Rolls-Royce University Technology Centre in Manufacturing and On-Wing Technology
The University of Nottingham
University of Nottingham



Advanced Manufacturing Processes 

The University Technology Centre (UTC) in Manufacturing has a good capability on advanced manufacturing technologies such as conventional machining, waterjet milling/cutting, pulsed laser ablation, ultrasonic polishing, as well as in-depth materials properties characterisation (SEM, XRD, EBSD, TEM, Raman Spectroscopy, Micromechanics test) after machining.

The surface integrity and machining processes of relevant materials such as Superalloys, Composites, Biomaterials, Thermal Barrier Coatings, etc. are part of our research field. Innovative monitoring of manufacturing processes using a wide range of sensing solutions (force cells, accelerometers, acoustic emission, laser, strain gauges, PVDF, high speed imaging systems, etc.) have also been developed.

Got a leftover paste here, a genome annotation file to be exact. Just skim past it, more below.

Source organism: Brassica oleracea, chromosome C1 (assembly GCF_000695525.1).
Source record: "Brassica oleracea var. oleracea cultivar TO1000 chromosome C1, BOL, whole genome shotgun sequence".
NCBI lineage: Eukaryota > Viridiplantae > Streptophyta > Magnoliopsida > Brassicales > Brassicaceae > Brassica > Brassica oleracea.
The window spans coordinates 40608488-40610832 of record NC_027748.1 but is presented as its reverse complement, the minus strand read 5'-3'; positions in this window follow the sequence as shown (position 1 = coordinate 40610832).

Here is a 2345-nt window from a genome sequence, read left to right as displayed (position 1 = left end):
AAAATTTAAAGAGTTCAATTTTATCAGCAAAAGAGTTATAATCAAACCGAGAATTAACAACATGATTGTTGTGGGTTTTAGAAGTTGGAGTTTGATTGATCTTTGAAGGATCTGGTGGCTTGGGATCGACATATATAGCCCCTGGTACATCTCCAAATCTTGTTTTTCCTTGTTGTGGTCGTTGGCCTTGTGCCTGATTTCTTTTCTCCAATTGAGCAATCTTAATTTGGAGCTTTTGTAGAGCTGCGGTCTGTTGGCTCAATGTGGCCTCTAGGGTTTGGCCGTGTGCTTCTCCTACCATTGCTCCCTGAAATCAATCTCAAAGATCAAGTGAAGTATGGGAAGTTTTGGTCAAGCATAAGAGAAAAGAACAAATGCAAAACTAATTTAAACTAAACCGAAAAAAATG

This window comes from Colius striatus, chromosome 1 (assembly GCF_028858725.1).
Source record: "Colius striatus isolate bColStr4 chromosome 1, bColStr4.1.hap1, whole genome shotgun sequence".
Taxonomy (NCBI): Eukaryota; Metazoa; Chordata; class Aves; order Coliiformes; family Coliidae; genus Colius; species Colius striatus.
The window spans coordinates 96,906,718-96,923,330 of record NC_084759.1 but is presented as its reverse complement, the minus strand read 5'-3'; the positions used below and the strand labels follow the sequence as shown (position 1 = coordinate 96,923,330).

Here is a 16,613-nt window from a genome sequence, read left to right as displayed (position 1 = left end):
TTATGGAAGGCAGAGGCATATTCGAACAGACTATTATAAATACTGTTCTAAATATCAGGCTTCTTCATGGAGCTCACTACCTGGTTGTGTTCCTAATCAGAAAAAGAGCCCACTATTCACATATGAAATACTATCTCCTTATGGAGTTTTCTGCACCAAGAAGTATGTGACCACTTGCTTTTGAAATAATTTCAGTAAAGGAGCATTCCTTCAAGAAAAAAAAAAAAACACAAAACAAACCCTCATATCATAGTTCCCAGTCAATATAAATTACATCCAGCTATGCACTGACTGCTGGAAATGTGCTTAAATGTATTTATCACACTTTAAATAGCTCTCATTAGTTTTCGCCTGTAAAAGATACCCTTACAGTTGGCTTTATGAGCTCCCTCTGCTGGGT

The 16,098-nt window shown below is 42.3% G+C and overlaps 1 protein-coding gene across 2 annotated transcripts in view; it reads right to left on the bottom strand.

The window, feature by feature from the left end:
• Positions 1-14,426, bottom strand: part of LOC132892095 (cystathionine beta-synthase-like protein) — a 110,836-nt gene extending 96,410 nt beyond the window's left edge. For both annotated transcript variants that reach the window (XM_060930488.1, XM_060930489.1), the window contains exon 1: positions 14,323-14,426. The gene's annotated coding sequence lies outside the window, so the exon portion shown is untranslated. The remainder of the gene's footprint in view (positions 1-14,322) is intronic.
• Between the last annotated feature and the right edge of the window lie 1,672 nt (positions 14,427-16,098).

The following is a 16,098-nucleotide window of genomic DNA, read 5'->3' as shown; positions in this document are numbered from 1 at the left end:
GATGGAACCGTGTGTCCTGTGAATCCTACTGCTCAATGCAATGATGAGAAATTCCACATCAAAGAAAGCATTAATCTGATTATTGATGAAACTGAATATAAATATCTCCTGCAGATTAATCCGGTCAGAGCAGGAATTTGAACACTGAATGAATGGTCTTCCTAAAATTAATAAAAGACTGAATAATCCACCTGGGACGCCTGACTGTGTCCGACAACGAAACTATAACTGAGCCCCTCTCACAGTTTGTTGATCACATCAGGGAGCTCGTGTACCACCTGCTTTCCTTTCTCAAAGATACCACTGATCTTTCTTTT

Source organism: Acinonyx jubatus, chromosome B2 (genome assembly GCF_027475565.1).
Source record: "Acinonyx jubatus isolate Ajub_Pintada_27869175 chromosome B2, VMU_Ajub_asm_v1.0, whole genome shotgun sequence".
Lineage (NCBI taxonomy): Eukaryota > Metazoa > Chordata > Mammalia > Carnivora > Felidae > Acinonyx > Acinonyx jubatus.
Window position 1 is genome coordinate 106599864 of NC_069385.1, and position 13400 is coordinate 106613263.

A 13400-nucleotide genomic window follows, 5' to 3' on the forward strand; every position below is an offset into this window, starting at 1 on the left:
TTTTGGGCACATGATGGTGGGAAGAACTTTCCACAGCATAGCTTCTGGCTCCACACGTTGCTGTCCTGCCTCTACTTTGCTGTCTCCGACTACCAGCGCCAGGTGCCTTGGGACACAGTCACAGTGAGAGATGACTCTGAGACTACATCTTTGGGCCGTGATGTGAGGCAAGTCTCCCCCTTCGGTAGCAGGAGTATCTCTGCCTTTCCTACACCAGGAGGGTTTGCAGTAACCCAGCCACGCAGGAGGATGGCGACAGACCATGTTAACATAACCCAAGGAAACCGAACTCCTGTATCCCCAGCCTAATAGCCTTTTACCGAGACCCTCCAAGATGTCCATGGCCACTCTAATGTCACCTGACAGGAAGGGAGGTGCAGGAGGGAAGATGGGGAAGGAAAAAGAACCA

Our group has extensive experience in investigating workpiece surface integrity after material removal operations and understanding the phenomenological aspects related to surface deterioration. This places our research group at the forefront of research in manufacturing technology with unique opportunities to develop next-generation manufacturing processes.







Research and Developement List

Here you can find information about our projects. 


  • Surface Integrity Analysis of Machined Parts 







Surface Integrity refers to the alteration of machined surfaces compared to those of the bulk material, in terms of metallurgical, mechanical and chemical properties. 

Exceeding particular surface anomalies limits can lead to a decline in service performance, this can be from failure modes such as fatigue. 

Surface inspections are performed to ensure the absence of defects (such as cracking, high lapping or plucking) on machined surfaces and to provide “damage free” surfaces for improved fatigue performance, which is of the highest priority for aerospace components.